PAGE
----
When bullet journaling, perfection is not always something to strive for


A collage of bullet journaling images that came up when I searched through Pinterest.

Torn out pages. Emptied bottles of whiteout. Used up erasers.

For perfectionists, bullet journaling sometimes feels like a form of torture. However, after learning to release any preconceived notions of what a journal should look like, a whole new world of creativity is unlocked.

For those who are unaware, bullet journaling is a combination of a journal and a planner that typically has aesthetically-pleasing visuals. When searching up bullet journaling, the results are an array of meticulously crafted spreads with impressive artwork. While there’s nothing inherently wrong with these intricate pages, they end up setting the standards of someone new to bullet journaling insanely high, which will most likely lead to disappointment and discouragement.

Bullet journaling doesn’t have to look a certain way. It can be anything from an organizational tool to a visual diary; everyone uses their journal in their own way. Some common spreads are monthly calendars, cover pages, goals, and mood trackers. When I started journaling, it took some time to figure out what worked for me. I tried mood trackers and found myself constantly forgetting to use them, so I stopped. Now, I simply decide on a theme for each month, make a cover page, and maybe a calendar if I’m up for it. I also write in it as it is still a journal. Different things work for different people.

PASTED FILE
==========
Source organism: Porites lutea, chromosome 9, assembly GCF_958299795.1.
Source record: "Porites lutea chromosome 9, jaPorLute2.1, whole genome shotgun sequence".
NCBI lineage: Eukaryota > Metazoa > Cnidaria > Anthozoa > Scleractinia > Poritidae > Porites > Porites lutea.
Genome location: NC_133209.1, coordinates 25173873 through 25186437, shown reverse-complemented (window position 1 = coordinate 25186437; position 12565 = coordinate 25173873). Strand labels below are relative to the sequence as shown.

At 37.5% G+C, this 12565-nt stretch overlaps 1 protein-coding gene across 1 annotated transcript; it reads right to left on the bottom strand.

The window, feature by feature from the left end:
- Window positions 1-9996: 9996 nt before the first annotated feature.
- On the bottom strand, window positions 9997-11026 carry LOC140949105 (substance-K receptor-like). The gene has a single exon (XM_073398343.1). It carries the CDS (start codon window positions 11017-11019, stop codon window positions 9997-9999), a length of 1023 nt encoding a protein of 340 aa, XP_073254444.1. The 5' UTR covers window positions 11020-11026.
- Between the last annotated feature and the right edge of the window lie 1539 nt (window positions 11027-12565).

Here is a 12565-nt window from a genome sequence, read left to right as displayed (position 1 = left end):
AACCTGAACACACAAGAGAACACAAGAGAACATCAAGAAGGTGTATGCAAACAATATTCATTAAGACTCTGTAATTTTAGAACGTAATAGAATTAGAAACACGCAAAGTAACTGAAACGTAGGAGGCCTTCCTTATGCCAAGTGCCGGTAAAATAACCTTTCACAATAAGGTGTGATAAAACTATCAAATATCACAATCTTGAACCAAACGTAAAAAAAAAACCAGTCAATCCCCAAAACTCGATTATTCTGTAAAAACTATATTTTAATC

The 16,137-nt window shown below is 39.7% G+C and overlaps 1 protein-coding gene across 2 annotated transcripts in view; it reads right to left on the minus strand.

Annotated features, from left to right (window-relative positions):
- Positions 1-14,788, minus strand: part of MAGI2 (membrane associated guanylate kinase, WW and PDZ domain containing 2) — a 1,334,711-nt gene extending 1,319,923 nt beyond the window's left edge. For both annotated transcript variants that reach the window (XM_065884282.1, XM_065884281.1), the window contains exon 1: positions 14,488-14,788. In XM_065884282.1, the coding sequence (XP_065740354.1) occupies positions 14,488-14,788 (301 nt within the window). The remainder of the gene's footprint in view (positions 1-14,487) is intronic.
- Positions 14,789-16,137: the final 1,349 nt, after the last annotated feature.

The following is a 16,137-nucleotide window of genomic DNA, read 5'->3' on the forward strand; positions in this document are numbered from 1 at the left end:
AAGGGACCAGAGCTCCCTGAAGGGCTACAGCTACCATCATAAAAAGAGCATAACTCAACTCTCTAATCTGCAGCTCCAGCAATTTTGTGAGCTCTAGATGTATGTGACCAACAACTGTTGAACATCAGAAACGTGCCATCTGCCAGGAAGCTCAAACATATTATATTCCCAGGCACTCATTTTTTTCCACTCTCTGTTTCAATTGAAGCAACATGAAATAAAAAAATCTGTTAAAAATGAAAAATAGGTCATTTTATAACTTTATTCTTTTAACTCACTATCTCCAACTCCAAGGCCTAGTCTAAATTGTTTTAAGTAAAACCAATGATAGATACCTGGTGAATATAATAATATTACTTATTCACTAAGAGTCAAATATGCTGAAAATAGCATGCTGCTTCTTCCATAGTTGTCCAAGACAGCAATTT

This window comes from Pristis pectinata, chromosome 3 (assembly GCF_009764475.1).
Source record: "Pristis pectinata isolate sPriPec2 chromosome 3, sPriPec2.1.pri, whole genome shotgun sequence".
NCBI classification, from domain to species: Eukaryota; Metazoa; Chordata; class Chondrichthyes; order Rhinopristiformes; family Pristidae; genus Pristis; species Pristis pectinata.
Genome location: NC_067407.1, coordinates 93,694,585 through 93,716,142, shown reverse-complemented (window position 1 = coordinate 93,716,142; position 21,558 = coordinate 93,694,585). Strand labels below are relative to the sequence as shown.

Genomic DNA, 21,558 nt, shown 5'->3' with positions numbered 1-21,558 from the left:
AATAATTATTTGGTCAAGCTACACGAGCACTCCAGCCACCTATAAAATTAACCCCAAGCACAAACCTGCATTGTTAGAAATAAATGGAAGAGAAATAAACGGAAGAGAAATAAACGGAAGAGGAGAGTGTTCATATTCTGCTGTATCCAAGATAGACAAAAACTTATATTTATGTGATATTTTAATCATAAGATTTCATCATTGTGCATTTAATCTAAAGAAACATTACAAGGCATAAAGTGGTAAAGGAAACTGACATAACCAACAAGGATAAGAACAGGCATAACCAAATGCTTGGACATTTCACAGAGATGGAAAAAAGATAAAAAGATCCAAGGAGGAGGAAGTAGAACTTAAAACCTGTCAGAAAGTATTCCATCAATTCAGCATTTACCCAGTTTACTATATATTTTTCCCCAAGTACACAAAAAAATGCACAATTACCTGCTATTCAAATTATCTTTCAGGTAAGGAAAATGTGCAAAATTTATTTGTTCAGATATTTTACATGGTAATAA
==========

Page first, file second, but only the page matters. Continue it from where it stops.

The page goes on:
Bullet journaling doesn’t have to look a certain way. It can be anything, from an organizational tool to a visual diary, everyone uses their journal in their own way.”

The bottom line is that everyone’s journal is personal to them. Bullet journaling should be an enjoyable, relaxing activity, not something to dread designing due to a fear of making a mistake. If the thought of journaling brings misery and stress, I would recommend taking a moment to stop and think about the purpose of journaling in the first place: fun. When it comes to the point of journaling just for the sake of journaling rather than finding joy in every new page, maybe take a step back.

Contrary to popular belief, expensive pens, and fancy markers aren’t a necessity for bullet journaling. Elegant calligraphy and complex doodles look great, but the simplicity of plain letters is perfect for a unique, personalized look.

So, don’t be intimidated by the seemingly flawless pages of people who have been creating bullet journals for years. Practice makes perfect, and even then, mistakes are inevitable. A wobble in a line that was supposed to be straight doesn’t ruin an entire journal. Errors may seem like the end of the world at the time, but they give journals a personal touch that shows humanity. 

Bullet journaling is a creative outlet, and there’s no use in comparing each creation to another. Whether a journal is filled with complex spreads and detailed calligraphy or simple calendars and functional to-do lists, each one is perfect.